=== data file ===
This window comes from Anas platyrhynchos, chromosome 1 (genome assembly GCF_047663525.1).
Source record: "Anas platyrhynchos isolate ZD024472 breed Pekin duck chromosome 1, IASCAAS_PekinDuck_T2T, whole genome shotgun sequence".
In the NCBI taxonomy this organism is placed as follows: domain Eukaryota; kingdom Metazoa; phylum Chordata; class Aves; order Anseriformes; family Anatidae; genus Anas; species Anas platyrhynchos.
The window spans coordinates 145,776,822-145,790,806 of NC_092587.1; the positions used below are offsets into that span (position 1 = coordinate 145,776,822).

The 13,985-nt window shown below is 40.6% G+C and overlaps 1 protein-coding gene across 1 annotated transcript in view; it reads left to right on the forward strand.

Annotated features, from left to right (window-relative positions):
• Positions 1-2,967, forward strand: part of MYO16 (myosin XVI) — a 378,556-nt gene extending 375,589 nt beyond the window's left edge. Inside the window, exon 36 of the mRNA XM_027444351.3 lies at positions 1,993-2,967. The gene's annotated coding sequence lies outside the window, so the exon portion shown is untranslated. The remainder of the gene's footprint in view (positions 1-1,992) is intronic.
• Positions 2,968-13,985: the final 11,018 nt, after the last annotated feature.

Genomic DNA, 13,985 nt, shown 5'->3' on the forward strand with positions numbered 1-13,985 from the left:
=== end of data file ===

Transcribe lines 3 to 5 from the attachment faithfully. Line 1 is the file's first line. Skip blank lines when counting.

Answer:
In the NCBI taxonomy this organism is placed as follows: domain Eukaryota; kingdom Metazoa; phylum Chordata; class Aves; order Anseriformes; family Anatidae; genus Anas; species Anas platyrhynchos.
The window spans coordinates 145,776,822-145,790,806 of NC_092587.1; the positions used below are offsets into that span (position 1 = coordinate 145,776,822).

The 13,985-nt window shown below is 40.6% G+C and overlaps 1 protein-coding gene across 1 annotated transcript in view; it reads left to right on the forward strand.